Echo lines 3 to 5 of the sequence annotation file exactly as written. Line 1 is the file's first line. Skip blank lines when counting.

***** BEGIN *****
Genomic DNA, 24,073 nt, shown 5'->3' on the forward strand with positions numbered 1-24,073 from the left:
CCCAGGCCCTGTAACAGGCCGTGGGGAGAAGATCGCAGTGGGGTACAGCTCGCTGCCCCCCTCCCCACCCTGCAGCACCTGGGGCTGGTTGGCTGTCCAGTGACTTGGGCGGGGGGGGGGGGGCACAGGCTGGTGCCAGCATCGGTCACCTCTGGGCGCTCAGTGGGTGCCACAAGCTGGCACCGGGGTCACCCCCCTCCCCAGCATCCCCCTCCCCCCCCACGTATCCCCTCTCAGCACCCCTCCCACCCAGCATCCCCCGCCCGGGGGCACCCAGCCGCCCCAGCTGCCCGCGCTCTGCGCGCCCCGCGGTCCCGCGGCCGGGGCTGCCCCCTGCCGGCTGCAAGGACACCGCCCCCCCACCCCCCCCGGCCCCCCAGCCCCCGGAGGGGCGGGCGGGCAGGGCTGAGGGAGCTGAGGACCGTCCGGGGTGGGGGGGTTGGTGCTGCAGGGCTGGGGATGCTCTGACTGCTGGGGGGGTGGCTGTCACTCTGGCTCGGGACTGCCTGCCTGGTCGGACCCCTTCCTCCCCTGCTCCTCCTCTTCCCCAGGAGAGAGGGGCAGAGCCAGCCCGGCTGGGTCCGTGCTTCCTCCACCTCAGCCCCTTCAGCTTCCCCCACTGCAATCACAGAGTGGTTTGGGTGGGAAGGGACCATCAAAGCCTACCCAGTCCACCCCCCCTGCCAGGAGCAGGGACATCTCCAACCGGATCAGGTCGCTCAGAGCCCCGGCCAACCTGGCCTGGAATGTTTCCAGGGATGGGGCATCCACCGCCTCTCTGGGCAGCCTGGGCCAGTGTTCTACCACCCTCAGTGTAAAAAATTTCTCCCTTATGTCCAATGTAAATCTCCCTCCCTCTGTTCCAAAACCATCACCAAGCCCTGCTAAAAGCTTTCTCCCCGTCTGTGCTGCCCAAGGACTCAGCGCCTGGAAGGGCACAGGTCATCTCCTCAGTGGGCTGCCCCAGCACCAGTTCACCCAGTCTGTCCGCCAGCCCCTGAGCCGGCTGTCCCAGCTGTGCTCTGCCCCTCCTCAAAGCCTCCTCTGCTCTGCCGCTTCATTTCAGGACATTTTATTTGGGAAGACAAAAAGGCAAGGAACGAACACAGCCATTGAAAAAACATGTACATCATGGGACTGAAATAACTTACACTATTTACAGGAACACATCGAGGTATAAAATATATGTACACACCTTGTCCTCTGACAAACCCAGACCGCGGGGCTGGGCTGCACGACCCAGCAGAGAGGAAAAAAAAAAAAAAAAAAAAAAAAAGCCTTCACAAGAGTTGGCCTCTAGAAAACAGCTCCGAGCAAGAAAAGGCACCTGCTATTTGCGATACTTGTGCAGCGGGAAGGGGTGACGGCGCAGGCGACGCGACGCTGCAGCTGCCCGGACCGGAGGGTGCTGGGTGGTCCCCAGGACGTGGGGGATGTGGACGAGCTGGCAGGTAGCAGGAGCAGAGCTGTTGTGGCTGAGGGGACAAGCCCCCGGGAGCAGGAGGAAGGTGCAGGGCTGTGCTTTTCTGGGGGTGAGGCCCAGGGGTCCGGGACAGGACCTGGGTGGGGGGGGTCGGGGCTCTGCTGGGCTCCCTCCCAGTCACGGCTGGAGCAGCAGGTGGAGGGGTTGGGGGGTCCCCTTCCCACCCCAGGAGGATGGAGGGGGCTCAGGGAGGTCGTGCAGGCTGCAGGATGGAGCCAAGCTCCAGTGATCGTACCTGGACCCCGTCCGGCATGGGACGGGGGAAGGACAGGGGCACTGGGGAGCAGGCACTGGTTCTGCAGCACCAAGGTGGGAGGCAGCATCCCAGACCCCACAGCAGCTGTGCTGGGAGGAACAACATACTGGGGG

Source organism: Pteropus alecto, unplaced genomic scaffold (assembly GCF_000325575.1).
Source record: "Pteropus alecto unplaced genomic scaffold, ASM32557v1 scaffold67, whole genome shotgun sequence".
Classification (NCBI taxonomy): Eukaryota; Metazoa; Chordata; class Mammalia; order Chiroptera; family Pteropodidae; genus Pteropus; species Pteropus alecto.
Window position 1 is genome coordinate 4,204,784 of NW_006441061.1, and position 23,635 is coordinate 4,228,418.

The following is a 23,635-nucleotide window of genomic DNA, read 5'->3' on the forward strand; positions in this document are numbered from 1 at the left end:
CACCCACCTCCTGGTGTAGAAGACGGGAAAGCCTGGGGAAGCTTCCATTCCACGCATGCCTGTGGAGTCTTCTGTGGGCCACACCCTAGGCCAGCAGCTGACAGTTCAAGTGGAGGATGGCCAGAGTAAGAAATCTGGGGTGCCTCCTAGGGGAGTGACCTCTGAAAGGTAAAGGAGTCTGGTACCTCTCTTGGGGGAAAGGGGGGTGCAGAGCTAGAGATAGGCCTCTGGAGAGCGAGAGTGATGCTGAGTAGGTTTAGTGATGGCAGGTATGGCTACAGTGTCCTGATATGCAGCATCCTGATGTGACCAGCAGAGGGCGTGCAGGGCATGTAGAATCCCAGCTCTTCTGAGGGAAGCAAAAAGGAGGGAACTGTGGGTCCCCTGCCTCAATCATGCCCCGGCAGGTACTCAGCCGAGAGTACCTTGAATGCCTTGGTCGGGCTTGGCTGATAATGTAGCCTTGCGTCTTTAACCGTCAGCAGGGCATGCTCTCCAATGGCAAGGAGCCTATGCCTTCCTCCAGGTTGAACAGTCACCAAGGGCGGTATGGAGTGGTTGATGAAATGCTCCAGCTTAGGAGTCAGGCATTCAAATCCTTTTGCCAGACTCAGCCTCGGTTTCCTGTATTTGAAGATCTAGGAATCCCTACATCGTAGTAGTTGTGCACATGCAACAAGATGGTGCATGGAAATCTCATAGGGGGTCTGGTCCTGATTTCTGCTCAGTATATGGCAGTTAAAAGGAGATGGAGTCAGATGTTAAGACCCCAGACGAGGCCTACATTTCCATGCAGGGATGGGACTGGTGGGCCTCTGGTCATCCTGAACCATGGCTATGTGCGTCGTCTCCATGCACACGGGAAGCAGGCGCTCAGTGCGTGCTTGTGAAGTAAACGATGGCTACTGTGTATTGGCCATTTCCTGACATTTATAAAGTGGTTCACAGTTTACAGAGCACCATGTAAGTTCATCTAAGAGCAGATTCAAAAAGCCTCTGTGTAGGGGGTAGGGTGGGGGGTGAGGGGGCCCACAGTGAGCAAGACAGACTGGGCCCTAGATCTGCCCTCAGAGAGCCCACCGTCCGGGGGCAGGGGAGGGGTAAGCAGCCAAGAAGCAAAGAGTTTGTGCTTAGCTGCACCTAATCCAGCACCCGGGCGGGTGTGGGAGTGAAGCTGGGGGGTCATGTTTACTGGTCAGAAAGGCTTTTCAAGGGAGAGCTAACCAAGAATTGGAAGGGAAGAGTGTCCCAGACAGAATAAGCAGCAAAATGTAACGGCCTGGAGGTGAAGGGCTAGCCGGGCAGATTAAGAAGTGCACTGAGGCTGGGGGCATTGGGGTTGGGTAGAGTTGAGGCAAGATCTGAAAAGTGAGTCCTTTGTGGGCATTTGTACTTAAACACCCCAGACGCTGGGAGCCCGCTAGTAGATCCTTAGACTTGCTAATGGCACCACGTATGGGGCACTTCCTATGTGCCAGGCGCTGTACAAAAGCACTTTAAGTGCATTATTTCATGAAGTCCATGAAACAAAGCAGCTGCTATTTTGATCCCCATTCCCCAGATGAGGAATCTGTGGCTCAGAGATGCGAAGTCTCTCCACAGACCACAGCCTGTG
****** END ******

Source organism: Pteropus alecto, unplaced genomic scaffold (assembly GCF_000325575.1).
Source record: "Pteropus alecto unplaced genomic scaffold, ASM32557v1 scaffold67, whole genome shotgun sequence".
Classification (NCBI taxonomy): Eukaryota; Metazoa; Chordata; class Mammalia; order Chiroptera; family Pteropodidae; genus Pteropus; species Pteropus alecto.